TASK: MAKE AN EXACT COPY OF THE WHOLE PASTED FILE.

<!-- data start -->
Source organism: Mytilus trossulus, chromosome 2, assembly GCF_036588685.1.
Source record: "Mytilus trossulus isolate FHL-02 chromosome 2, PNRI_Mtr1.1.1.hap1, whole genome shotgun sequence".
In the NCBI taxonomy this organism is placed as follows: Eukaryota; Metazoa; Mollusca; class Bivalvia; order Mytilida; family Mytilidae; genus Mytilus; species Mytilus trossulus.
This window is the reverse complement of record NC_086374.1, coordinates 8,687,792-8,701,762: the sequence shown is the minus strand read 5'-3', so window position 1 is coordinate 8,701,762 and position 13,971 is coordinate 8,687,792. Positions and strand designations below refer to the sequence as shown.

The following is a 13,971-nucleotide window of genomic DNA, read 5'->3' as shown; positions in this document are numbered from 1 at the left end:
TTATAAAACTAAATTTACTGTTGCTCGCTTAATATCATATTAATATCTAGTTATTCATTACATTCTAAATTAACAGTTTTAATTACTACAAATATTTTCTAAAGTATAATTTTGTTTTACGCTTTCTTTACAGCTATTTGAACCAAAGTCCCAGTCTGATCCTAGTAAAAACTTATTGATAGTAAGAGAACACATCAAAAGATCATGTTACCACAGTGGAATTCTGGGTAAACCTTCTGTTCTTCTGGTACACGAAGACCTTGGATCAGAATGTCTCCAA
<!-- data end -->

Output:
Source organism: Mytilus trossulus, chromosome 2, assembly GCF_036588685.1.
Source record: "Mytilus trossulus isolate FHL-02 chromosome 2, PNRI_Mtr1.1.1.hap1, whole genome shotgun sequence".
In the NCBI taxonomy this organism is placed as follows: Eukaryota; Metazoa; Mollusca; class Bivalvia; order Mytilida; family Mytilidae; genus Mytilus; species Mytilus trossulus.
This window is the reverse complement of record NC_086374.1, coordinates 8,687,792-8,701,762: the sequence shown is the minus strand read 5'-3', so window position 1 is coordinate 8,701,762 and position 13,971 is coordinate 8,687,792. Positions and strand designations below refer to the sequence as shown.

The following is a 13,971-nucleotide window of genomic DNA, read 5'->3' as shown; positions in this document are numbered from 1 at the left end:
TTATAAAACTAAATTTACTGTTGCTCGCTTAATATCATATTAATATCTAGTTATTCATTACATTCTAAATTAACAGTTTTAATTACTACAAATATTTTCTAAAGTATAATTTTGTTTTACGCTTTCTTTACAGCTATTTGAACCAAAGTCCCAGTCTGATCCTAGTAAAAACTTATTGATAGTAAGAGAACACATCAAAAGATCATGTTACCACAGTGGAATTCTGGGTAAACCTTCTGTTCTTCTGGTACACGAAGACCTTGGATCAGAATGTCTCCAA